This The Magicians review contains spoilers.
The Magicians Season 3 Episode 6
Okay, so this wasn’t the best follow-up to last week’s The Magicians, but with new conflicts arising in “Do You Like Teeth?” the excitement level is still high. This week’s episode mainly suffers from a choppy narrative rather than from a lack of compelling elements, so it’s a bit of a trade-off that still leaves viewers mostly satisfied. Much ado was made of Felicia Day’s appearance on the show, and the layers of secrets that Poppy no doubt is keeping certainly made her character a highlight this week. Some of the quirkier elements of the episode (fairy embryos?) will have to develop further before judgment is cast.
It’s almost as if Margo and Eliot realize their storyline is dragging a bit when the High Queen laments their fairy dilemma by remembering fondly when they used to be “mega-bitches,” and Eliot follows that up by acknowledging dryly that “now we have depth and character.” It’s true, they do, but Eliot says it with irony, especially given the wonderful turn for his character with Quentin last week. Yes, he had to save his friend Margo no matter what he and Q went through, but the whole Floating Mountain marriage plotline feels like a less interesting rehash of the Lorian arc last season.
The truth is that Margo has more than just depth and character; she still has her wonderful sass that is used to great effect in putting off the consummation of her marriage to Prince Fomar, especially in the entertaining scene with the Fillorian sex ed book. Unfortunately, her journey with Eliot and her new husband is fraught with plot contrivances such as Prince Ess’ note that talked about “Chernobyl-level shit” going on in the northern orchards and the mushroom gardens acting as a breeding ground for a fairy invasion force. It’s cool and all, but it makes something we kind of already knew — that the fairies want to take over — into a faintly ridiculous spectacle. Even when Eliot says, “Really?” to the fairy embryos and responds to Margo’s kidnapping of a few eggs with a weak, “Oh fuck,” it mirrors the muted reaction of the audience.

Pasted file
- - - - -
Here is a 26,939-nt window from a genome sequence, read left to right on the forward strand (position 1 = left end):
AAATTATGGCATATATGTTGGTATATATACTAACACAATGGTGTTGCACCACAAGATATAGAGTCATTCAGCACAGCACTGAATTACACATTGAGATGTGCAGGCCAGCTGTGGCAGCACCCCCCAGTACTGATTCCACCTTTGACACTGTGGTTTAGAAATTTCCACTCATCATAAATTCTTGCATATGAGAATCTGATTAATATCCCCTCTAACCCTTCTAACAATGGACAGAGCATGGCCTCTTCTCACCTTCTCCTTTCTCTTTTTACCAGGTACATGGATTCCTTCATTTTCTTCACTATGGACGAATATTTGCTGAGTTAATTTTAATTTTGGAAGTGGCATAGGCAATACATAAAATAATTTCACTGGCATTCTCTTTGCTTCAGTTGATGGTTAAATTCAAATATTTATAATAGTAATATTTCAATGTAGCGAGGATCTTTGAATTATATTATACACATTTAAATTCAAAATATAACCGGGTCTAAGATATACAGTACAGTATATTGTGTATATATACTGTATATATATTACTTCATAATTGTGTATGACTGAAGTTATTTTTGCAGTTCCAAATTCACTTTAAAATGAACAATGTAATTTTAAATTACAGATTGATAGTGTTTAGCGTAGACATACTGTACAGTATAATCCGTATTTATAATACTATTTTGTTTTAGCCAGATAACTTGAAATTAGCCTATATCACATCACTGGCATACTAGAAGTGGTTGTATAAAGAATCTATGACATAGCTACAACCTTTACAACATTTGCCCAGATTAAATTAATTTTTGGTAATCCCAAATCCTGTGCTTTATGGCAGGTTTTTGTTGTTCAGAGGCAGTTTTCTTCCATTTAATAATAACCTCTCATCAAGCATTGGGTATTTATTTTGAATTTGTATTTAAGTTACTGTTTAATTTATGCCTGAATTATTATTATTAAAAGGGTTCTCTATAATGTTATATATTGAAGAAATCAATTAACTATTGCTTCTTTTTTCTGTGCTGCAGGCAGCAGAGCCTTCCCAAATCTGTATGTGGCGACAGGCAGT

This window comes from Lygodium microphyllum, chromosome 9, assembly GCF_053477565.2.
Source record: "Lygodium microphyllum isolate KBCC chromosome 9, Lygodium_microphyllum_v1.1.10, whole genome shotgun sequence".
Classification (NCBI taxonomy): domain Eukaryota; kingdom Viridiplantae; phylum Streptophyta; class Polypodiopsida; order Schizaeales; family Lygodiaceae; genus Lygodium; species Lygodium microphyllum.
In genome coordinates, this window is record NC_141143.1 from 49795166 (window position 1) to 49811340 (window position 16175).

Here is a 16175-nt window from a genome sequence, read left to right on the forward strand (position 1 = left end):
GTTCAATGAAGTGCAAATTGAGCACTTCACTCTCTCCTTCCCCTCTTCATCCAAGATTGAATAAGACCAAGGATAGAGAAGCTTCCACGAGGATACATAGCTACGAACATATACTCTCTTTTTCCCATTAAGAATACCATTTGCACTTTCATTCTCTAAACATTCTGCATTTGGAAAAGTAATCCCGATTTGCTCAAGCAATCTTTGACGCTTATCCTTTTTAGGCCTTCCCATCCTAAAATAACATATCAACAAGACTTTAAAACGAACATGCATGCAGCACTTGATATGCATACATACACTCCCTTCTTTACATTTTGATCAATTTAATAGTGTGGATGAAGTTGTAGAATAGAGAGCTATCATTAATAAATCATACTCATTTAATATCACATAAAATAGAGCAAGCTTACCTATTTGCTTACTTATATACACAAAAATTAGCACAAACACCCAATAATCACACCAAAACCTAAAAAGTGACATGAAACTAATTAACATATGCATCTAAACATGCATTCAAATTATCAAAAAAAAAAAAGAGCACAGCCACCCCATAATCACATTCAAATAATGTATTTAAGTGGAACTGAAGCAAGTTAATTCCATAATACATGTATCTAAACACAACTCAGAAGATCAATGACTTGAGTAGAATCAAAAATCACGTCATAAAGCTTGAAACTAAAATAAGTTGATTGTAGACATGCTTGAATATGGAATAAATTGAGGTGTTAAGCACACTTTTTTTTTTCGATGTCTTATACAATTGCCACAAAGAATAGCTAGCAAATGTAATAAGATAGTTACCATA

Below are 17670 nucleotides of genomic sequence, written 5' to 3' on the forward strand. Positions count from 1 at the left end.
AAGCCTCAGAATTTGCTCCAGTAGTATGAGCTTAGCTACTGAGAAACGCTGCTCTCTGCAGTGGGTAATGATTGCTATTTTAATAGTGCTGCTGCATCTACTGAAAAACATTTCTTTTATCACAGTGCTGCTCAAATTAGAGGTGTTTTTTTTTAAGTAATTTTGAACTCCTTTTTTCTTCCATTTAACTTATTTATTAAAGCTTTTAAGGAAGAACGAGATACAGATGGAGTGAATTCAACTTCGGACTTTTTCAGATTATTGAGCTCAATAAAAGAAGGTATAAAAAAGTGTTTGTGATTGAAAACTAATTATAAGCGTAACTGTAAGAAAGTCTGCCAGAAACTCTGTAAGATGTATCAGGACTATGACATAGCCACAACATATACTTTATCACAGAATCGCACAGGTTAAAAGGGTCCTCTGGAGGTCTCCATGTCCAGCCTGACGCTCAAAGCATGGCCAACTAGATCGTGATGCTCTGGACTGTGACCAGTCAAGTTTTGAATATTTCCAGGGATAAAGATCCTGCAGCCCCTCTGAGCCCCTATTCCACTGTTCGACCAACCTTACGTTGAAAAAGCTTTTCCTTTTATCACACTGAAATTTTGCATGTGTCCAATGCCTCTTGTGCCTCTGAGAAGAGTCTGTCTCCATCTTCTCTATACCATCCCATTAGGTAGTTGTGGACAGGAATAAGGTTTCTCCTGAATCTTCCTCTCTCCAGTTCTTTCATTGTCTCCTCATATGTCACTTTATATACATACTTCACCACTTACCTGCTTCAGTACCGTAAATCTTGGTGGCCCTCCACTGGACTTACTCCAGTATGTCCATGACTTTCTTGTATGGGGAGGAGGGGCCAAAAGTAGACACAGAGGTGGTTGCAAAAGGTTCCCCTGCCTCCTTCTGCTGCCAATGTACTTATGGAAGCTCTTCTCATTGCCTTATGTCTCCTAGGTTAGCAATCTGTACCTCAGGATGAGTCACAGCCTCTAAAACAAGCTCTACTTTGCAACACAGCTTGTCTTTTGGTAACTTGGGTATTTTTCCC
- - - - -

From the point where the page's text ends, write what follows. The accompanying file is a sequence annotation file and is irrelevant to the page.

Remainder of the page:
And muted reactions are not the desired effect when dealing with the emotional burden placed on Quentin on board the Muntjac. His journey to the Abyss began with the same hope we felt after last week’s mosaic montage, and when Poppy came aboard talking about Josh Hoberman, the Lost Class, and her study of dragons, eyebrows were raised in genuine interest. For Quentin then to be tested by a doppelgänger trying to make him commit suicide was hard to watch, knowing Q’s history before Brakebills. Although Poppy’s complicity in Benedict’s subsequent death will make it difficult to trust her moving forward, the fact that Quentin survived what Benedict could not says a lot for how much stronger he is now, despite his guilty conscience.
So after the dark turn for Quentin and the weirdly muted story for Eliot and Margo, the interaction between Julia and Alice captured the most attention this week. The small details really made these scenes pop, such as the need for aluminum wiring from 90’s toys for the Voltaic Transfer spell or Alice testing her new powers by making the familiar glass horse that we remember from season one. Plus the incubus and the “Magic Johnson” trick he played on Dean Fogg was just classic, despite whatever sympathy you may have for the professor who’s “just a blind, unemployed black man in America.” The young actors don’t get all the good jokes!
Penny’s involvement was especially fun, too, given his inability to communicate effectively with Julia and Alice. He had quite a few strong scenes in the episode such as his interaction with Hyman who suggests he find another “story” to watch, his discussion with Alice about getting him a new body, and his desperate call for help through the singing fish when Alice seizes at the end of the episode. For a phantom character, he sure does bring a lot of impact to the story!
Is Alice’s body rejecting the magical infusion that Julia gave her? The fact that Julia is having visions of Reynard seems to indicate she hasn’t shed all of her god-given power. In the end, this secondary (or even tertiary) story redeems the deficiencies elsewhere in the episode, and the new potential conflicts presented by the fairy occupation of Fillory and the fact that the fourth key is now in the Underworld after being ingested by a dragon did spice things up a bit as well. Despite occasional hiccups, The Magicians is never boring, and there’s always reason to look forward to next week.